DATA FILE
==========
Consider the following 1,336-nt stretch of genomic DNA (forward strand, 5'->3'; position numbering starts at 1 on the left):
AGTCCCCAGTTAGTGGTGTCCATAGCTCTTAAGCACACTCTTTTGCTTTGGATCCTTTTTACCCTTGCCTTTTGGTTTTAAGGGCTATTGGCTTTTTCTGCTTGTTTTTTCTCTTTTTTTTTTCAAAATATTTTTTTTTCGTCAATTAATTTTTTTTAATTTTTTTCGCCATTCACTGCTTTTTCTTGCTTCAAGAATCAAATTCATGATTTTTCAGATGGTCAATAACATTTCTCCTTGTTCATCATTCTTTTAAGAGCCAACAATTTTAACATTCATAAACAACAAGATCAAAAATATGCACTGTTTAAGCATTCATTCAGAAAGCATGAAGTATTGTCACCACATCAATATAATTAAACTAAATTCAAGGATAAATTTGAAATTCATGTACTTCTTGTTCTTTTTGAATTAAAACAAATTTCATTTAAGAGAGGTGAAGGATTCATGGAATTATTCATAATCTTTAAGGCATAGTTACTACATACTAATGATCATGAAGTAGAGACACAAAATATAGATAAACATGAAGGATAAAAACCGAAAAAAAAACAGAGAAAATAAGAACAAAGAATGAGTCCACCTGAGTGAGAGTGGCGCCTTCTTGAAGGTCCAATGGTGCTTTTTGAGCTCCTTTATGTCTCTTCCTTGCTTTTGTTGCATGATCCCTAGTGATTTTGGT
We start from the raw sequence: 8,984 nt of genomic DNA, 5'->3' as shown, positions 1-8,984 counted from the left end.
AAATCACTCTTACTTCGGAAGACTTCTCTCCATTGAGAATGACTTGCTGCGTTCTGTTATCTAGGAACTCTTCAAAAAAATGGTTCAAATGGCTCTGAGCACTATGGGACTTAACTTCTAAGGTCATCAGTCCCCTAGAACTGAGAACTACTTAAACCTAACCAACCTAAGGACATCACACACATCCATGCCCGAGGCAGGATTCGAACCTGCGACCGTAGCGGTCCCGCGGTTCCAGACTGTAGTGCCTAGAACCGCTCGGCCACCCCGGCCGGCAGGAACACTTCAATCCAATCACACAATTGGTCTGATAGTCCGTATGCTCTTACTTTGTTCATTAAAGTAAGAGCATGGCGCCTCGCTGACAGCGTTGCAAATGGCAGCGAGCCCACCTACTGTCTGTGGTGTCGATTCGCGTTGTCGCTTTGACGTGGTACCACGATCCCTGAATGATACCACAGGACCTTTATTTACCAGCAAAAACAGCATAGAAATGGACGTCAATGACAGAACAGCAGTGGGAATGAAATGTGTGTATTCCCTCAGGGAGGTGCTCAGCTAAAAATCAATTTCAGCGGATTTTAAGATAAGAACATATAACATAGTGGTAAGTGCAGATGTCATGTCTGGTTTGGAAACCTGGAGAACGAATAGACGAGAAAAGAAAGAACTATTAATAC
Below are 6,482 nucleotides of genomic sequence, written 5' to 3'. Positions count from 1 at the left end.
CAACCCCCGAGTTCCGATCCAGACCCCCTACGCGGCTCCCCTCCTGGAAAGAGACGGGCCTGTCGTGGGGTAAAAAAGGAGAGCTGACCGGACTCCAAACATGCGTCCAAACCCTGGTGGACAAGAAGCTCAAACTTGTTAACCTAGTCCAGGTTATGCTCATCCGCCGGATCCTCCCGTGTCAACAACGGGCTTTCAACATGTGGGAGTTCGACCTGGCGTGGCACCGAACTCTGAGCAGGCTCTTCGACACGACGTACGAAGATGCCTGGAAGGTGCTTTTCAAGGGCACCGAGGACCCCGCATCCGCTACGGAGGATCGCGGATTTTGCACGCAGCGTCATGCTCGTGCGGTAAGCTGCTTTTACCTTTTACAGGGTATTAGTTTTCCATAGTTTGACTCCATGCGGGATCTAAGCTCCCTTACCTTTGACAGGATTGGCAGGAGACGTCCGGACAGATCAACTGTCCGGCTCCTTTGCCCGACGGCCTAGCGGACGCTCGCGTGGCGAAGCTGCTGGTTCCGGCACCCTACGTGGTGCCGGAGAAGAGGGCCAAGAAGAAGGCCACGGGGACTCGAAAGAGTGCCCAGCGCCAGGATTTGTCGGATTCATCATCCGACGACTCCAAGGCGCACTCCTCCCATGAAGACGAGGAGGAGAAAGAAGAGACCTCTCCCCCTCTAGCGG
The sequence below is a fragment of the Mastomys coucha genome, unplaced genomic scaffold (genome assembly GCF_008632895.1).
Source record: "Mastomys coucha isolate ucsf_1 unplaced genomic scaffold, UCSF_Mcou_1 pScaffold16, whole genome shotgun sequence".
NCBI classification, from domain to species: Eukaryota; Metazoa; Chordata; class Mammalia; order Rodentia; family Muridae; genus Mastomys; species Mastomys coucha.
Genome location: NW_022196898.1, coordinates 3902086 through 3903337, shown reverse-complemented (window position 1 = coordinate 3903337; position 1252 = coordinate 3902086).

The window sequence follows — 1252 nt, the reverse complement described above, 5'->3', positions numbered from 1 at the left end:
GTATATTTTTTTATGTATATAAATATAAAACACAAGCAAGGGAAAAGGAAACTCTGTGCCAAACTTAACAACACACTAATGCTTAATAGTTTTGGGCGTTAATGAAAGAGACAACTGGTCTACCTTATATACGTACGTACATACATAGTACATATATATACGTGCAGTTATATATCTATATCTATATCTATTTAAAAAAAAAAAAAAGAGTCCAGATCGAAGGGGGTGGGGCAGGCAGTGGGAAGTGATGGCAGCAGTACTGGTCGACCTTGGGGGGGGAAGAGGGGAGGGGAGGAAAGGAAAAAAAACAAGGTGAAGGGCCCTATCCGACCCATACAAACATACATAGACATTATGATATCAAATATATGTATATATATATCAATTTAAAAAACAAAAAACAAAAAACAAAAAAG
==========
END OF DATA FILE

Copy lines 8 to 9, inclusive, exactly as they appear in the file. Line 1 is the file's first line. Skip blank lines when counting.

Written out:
Source record: "Mastomys coucha isolate ucsf_1 unplaced genomic scaffold, UCSF_Mcou_1 pScaffold16, whole genome shotgun sequence".
NCBI classification, from domain to species: Eukaryota; Metazoa; Chordata; class Mammalia; order Rodentia; family Muridae; genus Mastomys; species Mastomys coucha.